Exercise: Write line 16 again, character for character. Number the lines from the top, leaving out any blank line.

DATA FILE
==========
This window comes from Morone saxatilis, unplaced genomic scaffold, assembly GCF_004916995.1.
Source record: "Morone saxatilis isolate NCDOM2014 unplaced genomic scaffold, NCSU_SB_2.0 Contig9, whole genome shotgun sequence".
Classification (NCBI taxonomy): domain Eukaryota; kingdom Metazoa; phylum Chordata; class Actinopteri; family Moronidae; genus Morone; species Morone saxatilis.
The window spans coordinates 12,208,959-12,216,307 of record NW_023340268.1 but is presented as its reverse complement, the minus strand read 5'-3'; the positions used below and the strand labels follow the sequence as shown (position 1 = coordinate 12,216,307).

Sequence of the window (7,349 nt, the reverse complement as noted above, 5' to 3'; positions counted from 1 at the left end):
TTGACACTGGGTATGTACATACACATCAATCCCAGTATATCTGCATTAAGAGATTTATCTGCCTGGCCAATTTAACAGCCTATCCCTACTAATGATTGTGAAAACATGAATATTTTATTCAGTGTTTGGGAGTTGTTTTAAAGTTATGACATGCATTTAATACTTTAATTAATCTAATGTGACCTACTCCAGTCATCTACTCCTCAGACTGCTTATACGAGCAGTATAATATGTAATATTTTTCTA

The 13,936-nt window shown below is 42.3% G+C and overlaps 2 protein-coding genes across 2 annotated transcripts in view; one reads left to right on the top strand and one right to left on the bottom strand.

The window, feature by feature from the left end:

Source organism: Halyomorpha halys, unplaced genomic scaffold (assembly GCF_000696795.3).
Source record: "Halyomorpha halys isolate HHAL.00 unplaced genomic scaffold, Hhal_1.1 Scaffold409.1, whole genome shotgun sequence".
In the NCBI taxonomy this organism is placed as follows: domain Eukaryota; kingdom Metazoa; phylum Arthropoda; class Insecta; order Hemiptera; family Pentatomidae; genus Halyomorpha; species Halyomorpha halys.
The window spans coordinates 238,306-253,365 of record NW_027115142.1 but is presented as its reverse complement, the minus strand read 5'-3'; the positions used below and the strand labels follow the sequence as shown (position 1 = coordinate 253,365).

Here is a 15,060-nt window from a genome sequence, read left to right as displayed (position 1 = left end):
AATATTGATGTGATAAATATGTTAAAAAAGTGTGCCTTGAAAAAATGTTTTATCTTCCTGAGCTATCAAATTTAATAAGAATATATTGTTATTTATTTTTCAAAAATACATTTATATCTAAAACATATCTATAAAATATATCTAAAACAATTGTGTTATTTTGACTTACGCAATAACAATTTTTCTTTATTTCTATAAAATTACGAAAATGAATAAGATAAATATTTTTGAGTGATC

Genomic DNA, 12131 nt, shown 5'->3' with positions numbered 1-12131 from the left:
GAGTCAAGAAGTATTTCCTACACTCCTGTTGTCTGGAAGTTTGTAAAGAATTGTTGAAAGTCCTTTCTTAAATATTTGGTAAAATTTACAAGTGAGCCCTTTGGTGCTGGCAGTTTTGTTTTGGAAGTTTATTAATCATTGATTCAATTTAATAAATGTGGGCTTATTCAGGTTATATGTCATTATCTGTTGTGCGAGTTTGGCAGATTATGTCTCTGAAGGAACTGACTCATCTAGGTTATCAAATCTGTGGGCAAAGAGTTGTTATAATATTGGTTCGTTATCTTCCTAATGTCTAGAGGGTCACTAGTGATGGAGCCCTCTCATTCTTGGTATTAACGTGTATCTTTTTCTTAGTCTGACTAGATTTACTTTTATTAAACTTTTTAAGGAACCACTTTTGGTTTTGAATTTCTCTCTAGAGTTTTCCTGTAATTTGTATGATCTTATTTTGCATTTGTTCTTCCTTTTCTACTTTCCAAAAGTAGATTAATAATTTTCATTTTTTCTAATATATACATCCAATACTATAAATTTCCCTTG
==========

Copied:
GAGTCAAGAAGTATTTCCTACACTCCTGTTGTCTGGAAGTTTGTAAAGAATTGTTGAAAGTCCTTTCTTAAATATTTGGTAAAATTTACAAGTGAGCCCTTTGGTGCTGGCAGTTTTGTTTTGGAAGTTTATTAATCATTGATTCAATTTAATAAATGTGGGCTTATTCAGGTTATATGTCATTATCTGTTGTGCGAGTTTGGCAGATTATGTCTCTGAAGGAACTGACTCATCTAGGTTATCAAATCTGTGGGCAAAGAGTTGTTATAATATTGGTTCGTTATCTTCCTAATGTCTAGAGGGTCACTAGTGATGGAGCCCTCTCATTCTTGGTATTAACGTGTATCTTTTTCTTAGTCTGACTAGATTTACTTTTATTAAACTTTTTAAGGAACCACTTTTGGTTTTGAATTTCTCTCTAGAGTTTTCCTGTAATTTGTATGATCTTATTTTGCATTTGTTCTTCCTTTTCTACTTTCCAAAAGTAGATTAATAATTTTCATTTTTTCTAATATATACATCCAATACTATAAATTTCCCTTG